Many of you show and compete with your horse on a regular basis. Your training regimen, no doubt, consists of mastering and refining those maneuvers you’ll be asked to execute in the show pen. Pleasure horse riders spend hours jogging and loping quietly on the rail. A cutter will drill with a flag or mechanical cow. The reiner will constantly try to improve each maneuver of the reining pattern. This training is absolutely necessary for a horse to be competitive. This month, however, I’d like to discuss some “extra-curricular” activity that will help your horse’s mind and develop him into a more well-rounded citizen.
Many performance horse training programs consist solely of saddling at the barn, working in the arena, and then heading back to the barn. One trainer was asked, “Do you ever ride your horses out of the arena?” His reply was, “I’m not going to show them outside the arena. Why should I ride them outside of the arena?”
I understand the predicament of some trainers. Perhaps there is simply no access to trails or outside country adjacent to their facility. And for others, there simply isn’t the time. There are too many horses to train and not enough hours in the day. It’s a matter of logistics and economics. However, I don’t believe there are too many trainers who would argue that some outside, real world riding and exposure would be anything other than a positive experience for their horses.
With my horses, I try to strike a balance between arena time and riding out on the trail. When your horse has to pick his way up a rocky trail or step through a shallow creek, he learns to “think down to his feet,” paying attention to where he is as well as where he is going. These are valuable lessons.
I am blessed to be training horses out of The Thacher School, in Ojai, California. I have a million-acre backyard. Right behind my barn is the Los Padres National Forest. The country can be rough, steep, and full of brush. My horse had better know where his feet are or we both might end up in a big pile at the bottom of the mountain.
Helping your horse become confident out on the trail is no different than any other training scenario. We’d all love to have a safe and confident mount that could pick his way down through the Grand Canyon with fire works in front and a marching band behind. But it’s not reasonable to present that kind of scenario to horses early on in their development. Whether it’s sliding to a stop, working a cow, or negotiating a trail, little by little, we work to build confidence in our horse, not shatter it. Start off with trails and obstacles that your horse can handle.
It’s not your horse’s responsibility to support you through the situation; it’s your job to be a brave and confident leader for him. There will be a time when you’ll approach a spot on the trail or an obstacle and your horse is going to say, “I can’t do this, I should go around, or maybe turn back!” In these situations you need to be a confident, strong, and brave leader. Your horse doesn’t need to be punished. What he needs is consistent support and direction. There are really only six things he can do; he can go forward, backward, left, right, up, or down. It’s your job to have five of those doors completely closed with only one door swinging wide open that your horse can step through. That’s why “focus” is so important. I often tell my students, “Look where you want to go and your horse will take you there!” Remember to look out beyond your horse’s ears and don’t allow your horse to whirl around in circles. If that happens I can guarantee that you’ve lost your focus. If my horse were to whirl off to the left I would immediately rein him back to the right. If he attempts to avoid an obstacle by spinning to the right, I instantly direct him back to the left. Here is a good principal: always go back the way you came. By immediately refocusing on the correct direction you will be reinforcing the idea of one door being open and five doors being closed.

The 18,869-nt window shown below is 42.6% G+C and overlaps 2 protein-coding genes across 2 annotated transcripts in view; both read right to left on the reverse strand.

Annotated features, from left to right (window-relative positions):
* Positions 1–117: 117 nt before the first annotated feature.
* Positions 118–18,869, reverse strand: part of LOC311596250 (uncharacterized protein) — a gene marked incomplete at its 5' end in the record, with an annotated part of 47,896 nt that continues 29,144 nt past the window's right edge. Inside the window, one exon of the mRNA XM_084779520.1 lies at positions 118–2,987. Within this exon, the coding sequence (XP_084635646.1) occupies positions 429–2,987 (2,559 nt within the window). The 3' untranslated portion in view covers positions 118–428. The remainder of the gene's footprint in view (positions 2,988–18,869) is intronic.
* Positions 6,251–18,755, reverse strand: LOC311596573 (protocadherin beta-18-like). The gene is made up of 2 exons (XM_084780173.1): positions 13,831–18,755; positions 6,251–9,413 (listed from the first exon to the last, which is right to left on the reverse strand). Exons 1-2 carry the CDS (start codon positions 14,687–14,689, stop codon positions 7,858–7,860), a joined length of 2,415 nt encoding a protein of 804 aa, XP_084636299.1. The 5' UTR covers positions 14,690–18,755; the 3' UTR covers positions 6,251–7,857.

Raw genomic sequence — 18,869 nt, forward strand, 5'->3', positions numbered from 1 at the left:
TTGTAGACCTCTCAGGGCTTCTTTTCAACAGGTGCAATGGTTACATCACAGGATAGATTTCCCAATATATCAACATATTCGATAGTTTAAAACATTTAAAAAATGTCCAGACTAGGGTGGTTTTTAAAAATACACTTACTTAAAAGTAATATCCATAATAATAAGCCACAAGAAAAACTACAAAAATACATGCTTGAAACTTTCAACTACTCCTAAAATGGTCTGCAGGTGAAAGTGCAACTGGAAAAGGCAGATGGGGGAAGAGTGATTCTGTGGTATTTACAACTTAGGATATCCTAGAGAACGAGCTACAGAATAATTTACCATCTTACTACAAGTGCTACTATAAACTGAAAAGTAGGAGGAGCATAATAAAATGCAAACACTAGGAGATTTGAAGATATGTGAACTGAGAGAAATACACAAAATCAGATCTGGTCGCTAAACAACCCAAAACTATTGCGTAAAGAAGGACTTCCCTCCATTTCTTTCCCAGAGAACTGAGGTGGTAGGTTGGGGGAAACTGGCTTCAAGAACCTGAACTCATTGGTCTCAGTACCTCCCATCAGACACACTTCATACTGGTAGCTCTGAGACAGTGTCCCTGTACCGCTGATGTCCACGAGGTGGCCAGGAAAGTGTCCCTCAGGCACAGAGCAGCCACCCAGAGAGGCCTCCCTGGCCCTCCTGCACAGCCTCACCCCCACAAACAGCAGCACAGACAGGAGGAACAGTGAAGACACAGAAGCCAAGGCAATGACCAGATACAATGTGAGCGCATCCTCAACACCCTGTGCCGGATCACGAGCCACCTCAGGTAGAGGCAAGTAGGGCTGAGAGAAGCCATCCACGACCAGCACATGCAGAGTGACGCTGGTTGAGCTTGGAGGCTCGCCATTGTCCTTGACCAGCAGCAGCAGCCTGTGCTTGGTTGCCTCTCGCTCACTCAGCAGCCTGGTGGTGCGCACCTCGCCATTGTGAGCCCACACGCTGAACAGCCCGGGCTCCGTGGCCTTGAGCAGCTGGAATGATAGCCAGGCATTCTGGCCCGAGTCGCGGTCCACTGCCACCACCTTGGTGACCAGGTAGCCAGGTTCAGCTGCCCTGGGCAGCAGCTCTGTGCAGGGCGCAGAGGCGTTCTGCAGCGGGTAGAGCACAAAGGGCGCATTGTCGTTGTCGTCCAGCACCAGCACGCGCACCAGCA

Now, all of my proceeding remarks are contingent upon the idea that you didn’t put your horse in an overwhelming situation that he just couldn’t mentally work through. That’s what leadership is all about: presenting challenges without over-exposing our horse.
Think of it this way. Consistency is the tool of learning, yet variety is the spice of life. Too much consistency is boring and too much variety is inconsistent. Striking a balance is essential. A little “”extra-curricular” activity will help your horse stay fit mentally and maintain their emotional equilibrium along their journey.
Richard Winters is a performance horse trainer with a natural horsemanship touch. For over 20 years, he has helped people with their horses through his training programs, clinics, DVDs, and his presentations at horse expos. His horsemanship is universal, ranging from reined cow horses on the Western side to jumping and dressage on the English side. Learn more about Richard at www.wintersranch.com.
Richard just won the 2009 Road to the Horse Colt Starting Competition in Franklin, Tennessee and will be competing again next year. Richard will also be at the Western States Horse Expo in Sacramento from June 12 – 14.